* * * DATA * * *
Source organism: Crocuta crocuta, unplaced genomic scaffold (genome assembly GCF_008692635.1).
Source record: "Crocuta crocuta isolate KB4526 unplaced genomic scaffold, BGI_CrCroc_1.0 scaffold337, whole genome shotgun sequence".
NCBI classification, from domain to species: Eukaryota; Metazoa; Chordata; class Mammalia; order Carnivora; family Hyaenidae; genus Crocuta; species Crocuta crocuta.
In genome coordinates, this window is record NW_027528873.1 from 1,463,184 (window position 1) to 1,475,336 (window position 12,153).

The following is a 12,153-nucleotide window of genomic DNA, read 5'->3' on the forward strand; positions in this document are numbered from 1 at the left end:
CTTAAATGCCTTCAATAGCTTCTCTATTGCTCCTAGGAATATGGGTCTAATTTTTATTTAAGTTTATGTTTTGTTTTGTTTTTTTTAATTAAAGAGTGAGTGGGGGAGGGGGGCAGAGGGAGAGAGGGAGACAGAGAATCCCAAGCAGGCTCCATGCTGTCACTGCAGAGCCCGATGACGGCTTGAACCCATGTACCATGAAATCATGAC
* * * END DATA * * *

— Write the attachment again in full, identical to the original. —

Source organism: Crocuta crocuta, unplaced genomic scaffold (genome assembly GCF_008692635.1).
Source record: "Crocuta crocuta isolate KB4526 unplaced genomic scaffold, BGI_CrCroc_1.0 scaffold337, whole genome shotgun sequence".
NCBI classification, from domain to species: Eukaryota; Metazoa; Chordata; class Mammalia; order Carnivora; family Hyaenidae; genus Crocuta; species Crocuta crocuta.
In genome coordinates, this window is record NW_027528873.1 from 1,463,184 (window position 1) to 1,475,336 (window position 12,153).

The following is a 12,153-nucleotide window of genomic DNA, read 5'->3' on the forward strand; positions in this document are numbered from 1 at the left end:
CTTAAATGCCTTCAATAGCTTCTCTATTGCTCCTAGGAATATGGGTCTAATTTTTATTTAAGTTTATGTTTTGTTTTGTTTTTTTTAATTAAAGAGTGAGTGGGGGAGGGGGGCAGAGGGAGAGAGGGAGACAGAGAATCCCAAGCAGGCTCCATGCTGTCACTGCAGAGCCCGATGACGGCTTGAACCCATGTACCATGAAATCATGAC